Climate in the near-equatorial, impoverished and low-carbon emitting tropics could permanently depart the bound of historic variability as soon as 2020. For much of the rest of the world, climate could depart historic ranges by about 2047.
That’s according to a comprehensive 2013 study in the journal Nature that is worth another look. The study includes an index of the year when regional climates will, in effect, have changed forever.
The earliest departures from historical ranges are expected in low-income countries. Extinctions will soar in countries within 2,500 miles of the equator, where ecosystems have less tolerance for temperature variation. Ecological disruptions could lead to social unrest, as tropical areas become unlivable. More than five billion people live in areas where, by 2050, climate is projected to exceed the range that prevailed from 1860 to 2005.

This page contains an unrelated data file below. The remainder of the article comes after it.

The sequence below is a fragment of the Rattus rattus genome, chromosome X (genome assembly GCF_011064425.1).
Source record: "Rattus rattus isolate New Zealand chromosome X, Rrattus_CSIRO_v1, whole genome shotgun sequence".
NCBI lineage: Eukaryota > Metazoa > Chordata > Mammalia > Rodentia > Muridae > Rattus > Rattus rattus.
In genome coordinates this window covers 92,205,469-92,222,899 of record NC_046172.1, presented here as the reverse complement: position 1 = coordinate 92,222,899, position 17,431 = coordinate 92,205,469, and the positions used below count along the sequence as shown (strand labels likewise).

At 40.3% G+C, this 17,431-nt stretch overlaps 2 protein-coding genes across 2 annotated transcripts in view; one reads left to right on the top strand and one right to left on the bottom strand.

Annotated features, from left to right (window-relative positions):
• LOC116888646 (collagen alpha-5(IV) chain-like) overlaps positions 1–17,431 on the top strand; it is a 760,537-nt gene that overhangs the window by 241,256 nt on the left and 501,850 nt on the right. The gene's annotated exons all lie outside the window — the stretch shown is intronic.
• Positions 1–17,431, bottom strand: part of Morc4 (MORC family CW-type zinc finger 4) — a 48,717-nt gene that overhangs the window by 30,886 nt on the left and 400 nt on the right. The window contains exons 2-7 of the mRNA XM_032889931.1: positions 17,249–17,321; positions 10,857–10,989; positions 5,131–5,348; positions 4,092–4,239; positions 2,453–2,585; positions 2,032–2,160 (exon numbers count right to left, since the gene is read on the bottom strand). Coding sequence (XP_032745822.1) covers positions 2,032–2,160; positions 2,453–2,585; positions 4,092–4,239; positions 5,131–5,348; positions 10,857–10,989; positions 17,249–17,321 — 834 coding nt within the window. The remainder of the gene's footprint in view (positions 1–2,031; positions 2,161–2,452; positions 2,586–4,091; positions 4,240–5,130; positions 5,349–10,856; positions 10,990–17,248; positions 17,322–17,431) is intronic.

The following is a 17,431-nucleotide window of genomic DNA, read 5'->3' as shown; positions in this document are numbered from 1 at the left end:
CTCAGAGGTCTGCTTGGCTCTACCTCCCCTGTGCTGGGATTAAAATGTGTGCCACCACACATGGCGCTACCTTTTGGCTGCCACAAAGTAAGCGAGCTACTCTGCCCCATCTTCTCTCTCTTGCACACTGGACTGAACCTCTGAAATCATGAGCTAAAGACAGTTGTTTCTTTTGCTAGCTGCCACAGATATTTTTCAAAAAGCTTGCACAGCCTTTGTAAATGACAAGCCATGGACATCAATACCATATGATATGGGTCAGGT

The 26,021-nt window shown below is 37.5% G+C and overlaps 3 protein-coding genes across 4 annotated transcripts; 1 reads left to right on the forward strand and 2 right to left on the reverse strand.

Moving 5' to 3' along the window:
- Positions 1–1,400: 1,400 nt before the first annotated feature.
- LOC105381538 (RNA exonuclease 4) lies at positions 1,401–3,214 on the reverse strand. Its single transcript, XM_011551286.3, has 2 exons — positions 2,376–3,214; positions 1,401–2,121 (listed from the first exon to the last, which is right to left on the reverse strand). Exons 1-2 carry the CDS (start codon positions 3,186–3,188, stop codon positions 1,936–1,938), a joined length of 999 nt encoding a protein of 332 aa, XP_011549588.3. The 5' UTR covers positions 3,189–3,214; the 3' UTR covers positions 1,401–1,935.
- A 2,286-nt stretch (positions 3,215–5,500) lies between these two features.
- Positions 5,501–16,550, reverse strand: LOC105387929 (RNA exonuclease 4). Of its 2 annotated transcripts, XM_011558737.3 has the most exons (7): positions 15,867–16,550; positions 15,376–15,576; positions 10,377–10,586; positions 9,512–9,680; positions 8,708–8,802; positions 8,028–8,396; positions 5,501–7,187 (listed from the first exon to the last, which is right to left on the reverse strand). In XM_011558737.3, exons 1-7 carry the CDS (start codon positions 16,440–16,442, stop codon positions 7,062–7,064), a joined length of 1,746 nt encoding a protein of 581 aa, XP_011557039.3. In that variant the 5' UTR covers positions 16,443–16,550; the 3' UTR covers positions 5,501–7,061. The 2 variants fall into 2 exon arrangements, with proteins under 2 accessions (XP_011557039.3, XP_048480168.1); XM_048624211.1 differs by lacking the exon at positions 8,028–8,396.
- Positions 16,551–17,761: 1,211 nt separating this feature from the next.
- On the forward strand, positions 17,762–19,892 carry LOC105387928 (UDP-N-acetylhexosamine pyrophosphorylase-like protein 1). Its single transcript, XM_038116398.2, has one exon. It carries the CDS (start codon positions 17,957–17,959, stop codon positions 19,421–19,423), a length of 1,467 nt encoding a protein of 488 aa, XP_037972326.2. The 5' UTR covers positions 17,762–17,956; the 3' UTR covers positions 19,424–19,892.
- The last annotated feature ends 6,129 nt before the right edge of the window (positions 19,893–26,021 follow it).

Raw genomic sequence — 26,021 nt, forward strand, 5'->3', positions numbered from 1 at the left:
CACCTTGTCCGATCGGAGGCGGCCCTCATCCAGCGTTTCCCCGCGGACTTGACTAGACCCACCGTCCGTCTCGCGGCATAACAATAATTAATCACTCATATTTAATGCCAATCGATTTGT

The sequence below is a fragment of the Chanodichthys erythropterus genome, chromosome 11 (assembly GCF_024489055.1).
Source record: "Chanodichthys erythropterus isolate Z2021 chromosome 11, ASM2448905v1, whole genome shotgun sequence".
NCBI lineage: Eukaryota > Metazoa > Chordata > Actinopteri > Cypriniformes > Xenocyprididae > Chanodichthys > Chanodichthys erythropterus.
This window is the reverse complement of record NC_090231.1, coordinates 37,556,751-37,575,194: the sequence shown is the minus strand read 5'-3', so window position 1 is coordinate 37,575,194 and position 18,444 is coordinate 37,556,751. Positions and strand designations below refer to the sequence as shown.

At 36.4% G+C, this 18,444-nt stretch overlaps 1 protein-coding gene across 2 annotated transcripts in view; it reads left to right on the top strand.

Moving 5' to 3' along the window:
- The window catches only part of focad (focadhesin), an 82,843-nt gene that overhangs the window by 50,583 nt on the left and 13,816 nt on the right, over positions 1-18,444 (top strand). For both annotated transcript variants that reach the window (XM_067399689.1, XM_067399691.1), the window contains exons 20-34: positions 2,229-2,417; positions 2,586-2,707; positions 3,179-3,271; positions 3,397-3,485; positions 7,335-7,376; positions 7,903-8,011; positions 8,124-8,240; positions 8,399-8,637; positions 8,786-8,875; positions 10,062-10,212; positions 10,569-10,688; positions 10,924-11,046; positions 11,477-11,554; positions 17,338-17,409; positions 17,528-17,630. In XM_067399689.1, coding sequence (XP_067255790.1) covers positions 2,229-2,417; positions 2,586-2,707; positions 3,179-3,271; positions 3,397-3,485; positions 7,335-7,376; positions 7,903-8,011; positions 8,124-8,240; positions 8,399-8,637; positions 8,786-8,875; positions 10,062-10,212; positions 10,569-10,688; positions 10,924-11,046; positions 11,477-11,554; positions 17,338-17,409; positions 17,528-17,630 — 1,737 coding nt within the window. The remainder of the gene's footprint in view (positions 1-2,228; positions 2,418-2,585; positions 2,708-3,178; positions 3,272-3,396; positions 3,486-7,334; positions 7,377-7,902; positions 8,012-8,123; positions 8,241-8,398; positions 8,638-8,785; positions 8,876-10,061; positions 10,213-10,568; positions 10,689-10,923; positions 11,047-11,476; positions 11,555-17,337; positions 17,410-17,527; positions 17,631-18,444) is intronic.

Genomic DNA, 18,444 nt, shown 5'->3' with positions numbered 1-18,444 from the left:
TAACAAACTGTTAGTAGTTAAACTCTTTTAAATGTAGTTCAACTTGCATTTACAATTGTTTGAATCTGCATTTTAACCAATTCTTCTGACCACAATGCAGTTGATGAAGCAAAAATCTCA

The study, which predates the 2015 Paris climate agreement, said forestalling permanent climate change requires bigger commitments from developed countries to decrease their emissions. But under any scenario, financing for climate adaptation is also urgent.
Progress, the authors write, “will also require more extensive funding of social and conservation programmes in developing countries to minimize the impacts of climate change.”
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Photo credit: Nature